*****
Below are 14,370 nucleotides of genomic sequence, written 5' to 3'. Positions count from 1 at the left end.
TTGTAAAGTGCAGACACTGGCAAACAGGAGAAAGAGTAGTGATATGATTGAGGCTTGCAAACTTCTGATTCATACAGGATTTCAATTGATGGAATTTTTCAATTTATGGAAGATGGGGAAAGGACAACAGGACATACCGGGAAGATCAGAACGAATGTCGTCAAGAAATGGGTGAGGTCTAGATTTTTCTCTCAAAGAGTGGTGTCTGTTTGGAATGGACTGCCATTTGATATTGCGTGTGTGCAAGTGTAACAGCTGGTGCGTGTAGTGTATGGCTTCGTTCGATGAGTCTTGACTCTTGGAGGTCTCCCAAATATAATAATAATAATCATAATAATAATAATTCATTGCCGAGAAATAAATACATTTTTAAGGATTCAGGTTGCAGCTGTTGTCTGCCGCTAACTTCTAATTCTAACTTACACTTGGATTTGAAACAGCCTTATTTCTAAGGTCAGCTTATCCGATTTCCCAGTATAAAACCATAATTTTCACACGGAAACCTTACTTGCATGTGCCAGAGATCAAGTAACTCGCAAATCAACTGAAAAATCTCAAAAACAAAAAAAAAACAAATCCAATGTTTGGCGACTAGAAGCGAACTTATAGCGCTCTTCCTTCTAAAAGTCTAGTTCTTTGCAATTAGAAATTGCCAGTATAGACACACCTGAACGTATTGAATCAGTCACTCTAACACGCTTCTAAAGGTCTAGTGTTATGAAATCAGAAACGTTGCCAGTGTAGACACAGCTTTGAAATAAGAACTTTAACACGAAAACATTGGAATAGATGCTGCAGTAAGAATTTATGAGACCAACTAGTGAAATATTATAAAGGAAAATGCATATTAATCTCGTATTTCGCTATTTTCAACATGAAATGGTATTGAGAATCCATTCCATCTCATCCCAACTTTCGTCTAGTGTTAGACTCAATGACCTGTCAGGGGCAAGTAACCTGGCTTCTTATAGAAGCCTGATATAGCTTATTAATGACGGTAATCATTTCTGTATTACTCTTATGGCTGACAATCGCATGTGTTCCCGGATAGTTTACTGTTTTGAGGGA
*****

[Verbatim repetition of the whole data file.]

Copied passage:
Below are 14,370 nucleotides of genomic sequence, written 5' to 3'. Positions count from 1 at the left end.
TTGTAAAGTGCAGACACTGGCAAACAGGAGAAAGAGTAGTGATATGATTGAGGCTTGCAAACTTCTGATTCATACAGGATTTCAATTGATGGAATTTTTCAATTTATGGAAGATGGGGAAAGGACAACAGGACATACCGGGAAGATCAGAACGAATGTCGTCAAGAAATGGGTGAGGTCTAGATTTTTCTCTCAAAGAGTGGTGTCTGTTTGGAATGGACTGCCATTTGATATTGCGTGTGTGCAAGTGTAACAGCTGGTGCGTGTAGTGTATGGCTTCGTTCGATGAGTCTTGACTCTTGGAGGTCTCCCAAATATAATAATAATAATCATAATAATAATAATTCATTGCCGAGAAATAAATACATTTTTAAGGATTCAGGTTGCAGCTGTTGTCTGCCGCTAACTTCTAATTCTAACTTACACTTGGATTTGAAACAGCCTTATTTCTAAGGTCAGCTTATCCGATTTCCCAGTATAAAACCATAATTTTCACACGGAAACCTTACTTGCATGTGCCAGAGATCAAGTAACTCGCAAATCAACTGAAAAATCTCAAAAACAAAAAAAAAACAAATCCAATGTTTGGCGACTAGAAGCGAACTTATAGCGCTCTTCCTTCTAAAAGTCTAGTTCTTTGCAATTAGAAATTGCCAGTATAGACACACCTGAACGTATTGAATCAGTCACTCTAACACGCTTCTAAAGGTCTAGTGTTATGAAATCAGAAACGTTGCCAGTGTAGACACAGCTTTGAAATAAGAACTTTAACACGAAAACATTGGAATAGATGCTGCAGTAAGAATTTATGAGACCAACTAGTGAAATATTATAAAGGAAAATGCATATTAATCTCGTATTTCGCTATTTTCAACATGAAATGGTATTGAGAATCCATTCCATCTCATCCCAACTTTCGTCTAGTGTTAGACTCAATGACCTGTCAGGGGCAAGTAACCTGGCTTCTTATAGAAGCCTGATATAGCTTATTAATGACGGTAATCATTTCTGTATTACTCTTATGGCTGACAATCGCATGTGTTCCCGGATAGTTTACTGTTTTGAGGGA